Mental health at work
Creating a mentally healthy workplace is more than just a legal obligation, it makes good business sense. It benefits every employee and every business, no matter the size or industry. See Why mental health at work matters | NSW Government
As a workplace supervisor, you can have a positive impact on health and wellbeing through constructive coaching. See the Training Services NSW video Above the line, and visit our Coaching an apprentice or trainee page for more advice.
Preventing and responding to bullying and harassment
Bullying and harassment can occur in any workplace. Workplace bullying is repeated and unreasonable behaviour directed towards a worker or a group of workers that creates a risk to health and safety in the workplace. Harassment can cause both psychological and physical harm. See Safe Work NSW for what constitutes bullying and harassment in the workplace.
You must take reasonable actions to prevent bullying or harassment against apprentices or trainees, and respond to any complaints. If you don’t you may be liable for the actions of your employees.
Reasonable actions can include:
- acting on bullying or harassment issues
- implementing policies and procedures to prevent bullying and harassment
- implementing training programs for all staff.
The best way to prevent bullying and harassment is to send a clear message to all employees that workplace bullying is unacceptable and will not be tolerated. Incorporate the message into your business’s employee handbook, your new employee’s induction session, and reinforce it with reminders. See Safe Work NSW for more.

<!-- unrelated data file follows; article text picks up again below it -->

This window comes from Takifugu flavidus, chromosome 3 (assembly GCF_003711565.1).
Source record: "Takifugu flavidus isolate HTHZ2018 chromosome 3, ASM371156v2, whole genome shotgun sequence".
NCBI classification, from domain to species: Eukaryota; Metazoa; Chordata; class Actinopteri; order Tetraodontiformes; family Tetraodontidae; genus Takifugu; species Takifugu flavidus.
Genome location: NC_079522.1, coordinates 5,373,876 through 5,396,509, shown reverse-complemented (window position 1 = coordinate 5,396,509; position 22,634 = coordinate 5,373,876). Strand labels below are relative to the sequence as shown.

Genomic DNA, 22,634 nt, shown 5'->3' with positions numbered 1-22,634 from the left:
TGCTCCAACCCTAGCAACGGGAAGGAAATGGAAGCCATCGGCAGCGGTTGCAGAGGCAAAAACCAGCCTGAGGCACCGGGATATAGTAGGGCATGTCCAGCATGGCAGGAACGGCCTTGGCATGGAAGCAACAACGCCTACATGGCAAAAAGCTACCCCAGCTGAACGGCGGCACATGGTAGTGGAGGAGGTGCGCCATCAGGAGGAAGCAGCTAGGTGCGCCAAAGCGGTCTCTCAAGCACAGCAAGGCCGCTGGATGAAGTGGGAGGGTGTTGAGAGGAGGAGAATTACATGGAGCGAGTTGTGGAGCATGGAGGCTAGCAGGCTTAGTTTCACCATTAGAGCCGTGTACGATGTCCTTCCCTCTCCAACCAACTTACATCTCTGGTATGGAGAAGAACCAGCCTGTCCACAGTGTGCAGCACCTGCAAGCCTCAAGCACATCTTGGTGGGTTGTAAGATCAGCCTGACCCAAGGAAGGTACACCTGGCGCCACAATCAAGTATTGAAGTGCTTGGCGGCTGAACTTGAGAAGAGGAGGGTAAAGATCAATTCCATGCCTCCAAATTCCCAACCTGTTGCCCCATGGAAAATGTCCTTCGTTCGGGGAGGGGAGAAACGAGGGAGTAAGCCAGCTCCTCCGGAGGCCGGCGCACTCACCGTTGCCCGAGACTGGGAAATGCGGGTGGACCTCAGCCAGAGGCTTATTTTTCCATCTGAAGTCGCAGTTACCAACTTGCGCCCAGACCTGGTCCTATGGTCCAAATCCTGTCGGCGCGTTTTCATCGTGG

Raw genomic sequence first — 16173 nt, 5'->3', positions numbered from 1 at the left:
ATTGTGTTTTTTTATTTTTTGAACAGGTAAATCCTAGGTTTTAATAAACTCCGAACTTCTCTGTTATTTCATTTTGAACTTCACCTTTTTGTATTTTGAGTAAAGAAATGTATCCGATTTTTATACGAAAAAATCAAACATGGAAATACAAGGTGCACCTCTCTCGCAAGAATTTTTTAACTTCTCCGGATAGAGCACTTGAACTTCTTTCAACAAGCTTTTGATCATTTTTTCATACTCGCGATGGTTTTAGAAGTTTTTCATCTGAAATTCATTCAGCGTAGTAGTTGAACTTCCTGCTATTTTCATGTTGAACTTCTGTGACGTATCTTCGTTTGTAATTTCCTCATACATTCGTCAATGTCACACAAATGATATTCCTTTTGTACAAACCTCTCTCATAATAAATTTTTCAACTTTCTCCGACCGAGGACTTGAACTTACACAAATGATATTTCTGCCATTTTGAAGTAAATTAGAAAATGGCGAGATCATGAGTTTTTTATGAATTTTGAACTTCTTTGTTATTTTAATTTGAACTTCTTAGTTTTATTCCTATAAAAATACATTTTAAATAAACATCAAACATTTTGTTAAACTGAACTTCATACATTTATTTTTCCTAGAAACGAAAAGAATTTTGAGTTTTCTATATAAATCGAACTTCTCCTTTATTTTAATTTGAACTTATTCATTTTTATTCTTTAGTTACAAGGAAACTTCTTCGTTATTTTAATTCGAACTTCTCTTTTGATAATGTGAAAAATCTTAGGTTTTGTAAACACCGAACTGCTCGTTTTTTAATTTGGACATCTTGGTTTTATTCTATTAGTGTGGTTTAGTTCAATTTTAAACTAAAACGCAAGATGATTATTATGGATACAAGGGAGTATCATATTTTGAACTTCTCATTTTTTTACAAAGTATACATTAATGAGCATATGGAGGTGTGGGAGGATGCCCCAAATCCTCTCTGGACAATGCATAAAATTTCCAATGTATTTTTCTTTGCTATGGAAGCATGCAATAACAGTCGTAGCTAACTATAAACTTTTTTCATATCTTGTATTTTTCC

To respond to reports or incidents of bullying or harassment:
Act immediately to deal with the problem, call a meeting in a quiet confidential place and clearly explain to the participants that bullying and harassment is a serious matter and is not tolerated in your organisation.
Follow organisational procedures, remain completely professional, stay calm, take notes of the discussion and record the agreement reached.
If the problem is not resolved immediately contact your local Training Services NSW office on 13 28 11 and request assistance. You can also contact Safe Work NSW or Employer Associations
Workers compensation insurance policy
Your employer’s workers compensation insurance policy should cover apprentices and trainees for the Training Contract duration. Employers are exempt from paying additional workers compensation premiums for their apprentices. See Apprentice Incentive Scheme on icare workers insurance website.
Ensure you do all the required workplace checks before you employ an apprentice or trainee.
In NSW employers have a legal responsibility to ensure that the apprentice or trainee is:
an Australian citizen; or
a foreign national with permanent residency; or
a New Zealand passport holder who has been resident in Australia for at least six months; or
holding one of the visa sub-classes on the Visa Information for Apprenticeships and Traineeships list.
Other checks: Depending on the nature of the work and industry, you also may need to do a criminal record check, working with children check, or other background check before employment.
Apprentices and trainees can choose to join a union or participate in lawful industrial action. The Commonwealth Fair Work Act 2009 treats apprentices and trainees as employees.